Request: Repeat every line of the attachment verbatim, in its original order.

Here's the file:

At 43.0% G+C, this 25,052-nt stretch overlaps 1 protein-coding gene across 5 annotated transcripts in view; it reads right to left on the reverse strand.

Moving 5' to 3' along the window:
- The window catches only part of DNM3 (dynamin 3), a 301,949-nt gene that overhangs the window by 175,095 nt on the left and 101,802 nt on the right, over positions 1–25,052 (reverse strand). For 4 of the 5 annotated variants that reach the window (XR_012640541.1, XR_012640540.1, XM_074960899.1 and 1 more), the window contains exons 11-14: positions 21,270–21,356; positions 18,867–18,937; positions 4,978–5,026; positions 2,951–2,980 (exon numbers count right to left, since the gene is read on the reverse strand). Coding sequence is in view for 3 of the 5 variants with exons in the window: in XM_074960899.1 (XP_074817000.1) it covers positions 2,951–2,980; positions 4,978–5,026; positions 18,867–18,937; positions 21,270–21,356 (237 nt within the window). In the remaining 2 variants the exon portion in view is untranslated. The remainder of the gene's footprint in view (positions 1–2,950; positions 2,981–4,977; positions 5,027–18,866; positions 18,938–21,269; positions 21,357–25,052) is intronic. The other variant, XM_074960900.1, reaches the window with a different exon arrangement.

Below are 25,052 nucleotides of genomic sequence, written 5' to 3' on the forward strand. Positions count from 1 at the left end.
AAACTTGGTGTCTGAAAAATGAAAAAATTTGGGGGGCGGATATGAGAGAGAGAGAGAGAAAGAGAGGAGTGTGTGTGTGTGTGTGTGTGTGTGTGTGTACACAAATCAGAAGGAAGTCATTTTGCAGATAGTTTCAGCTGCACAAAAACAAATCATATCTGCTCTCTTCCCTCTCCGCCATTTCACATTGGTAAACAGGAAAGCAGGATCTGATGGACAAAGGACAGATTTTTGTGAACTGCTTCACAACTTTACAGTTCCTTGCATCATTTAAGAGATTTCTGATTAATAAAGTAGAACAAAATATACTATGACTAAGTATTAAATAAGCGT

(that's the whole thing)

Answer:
At 43.0% G+C, this 25,052-nt stretch overlaps 1 protein-coding gene across 5 annotated transcripts in view; it reads right to left on the reverse strand.

Moving 5' to 3' along the window:
- The window catches only part of DNM3 (dynamin 3), a 301,949-nt gene that overhangs the window by 175,095 nt on the left and 101,802 nt on the right, over positions 1–25,052 (reverse strand). For 4 of the 5 annotated variants that reach the window (XR_012640541.1, XR_012640540.1, XM_074960899.1 and 1 more), the window contains exons 11-14: positions 21,270–21,356; positions 18,867–18,937; positions 4,978–5,026; positions 2,951–2,980 (exon numbers count right to left, since the gene is read on the reverse strand). Coding sequence is in view for 3 of the 5 variants with exons in the window: in XM_074960899.1 (XP_074817000.1) it covers positions 2,951–2,980; positions 4,978–5,026; positions 18,867–18,937; positions 21,270–21,356 (237 nt within the window). In the remaining 2 variants the exon portion in view is untranslated. The remainder of the gene's footprint in view (positions 1–2,950; positions 2,981–4,977; positions 5,027–18,866; positions 18,938–21,269; positions 21,357–25,052) is intronic. The other variant, XM_074960900.1, reaches the window with a different exon arrangement.

Below are 25,052 nucleotides of genomic sequence, written 5' to 3' on the forward strand. Positions count from 1 at the left end.
AAACTTGGTGTCTGAAAAATGAAAAAATTTGGGGGGCGGATATGAGAGAGAGAGAGAGAAAGAGAGGAGTGTGTGTGTGTGTGTGTGTGTGTGTGTGTACACAAATCAGAAGGAAGTCATTTTGCAGATAGTTTCAGCTGCACAAAAACAAATCATATCTGCTCTCTTCCCTCTCCGCCATTTCACATTGGTAAACAGGAAAGCAGGATCTGATGGACAAAGGACAGATTTTTGTGAACTGCTTCACAACTTTACAGTTCCTTGCATCATTTAAGAGATTTCTGATTAATAAAGTAGAACAAAATATACTATGACTAAGTATTAAATAAGCGT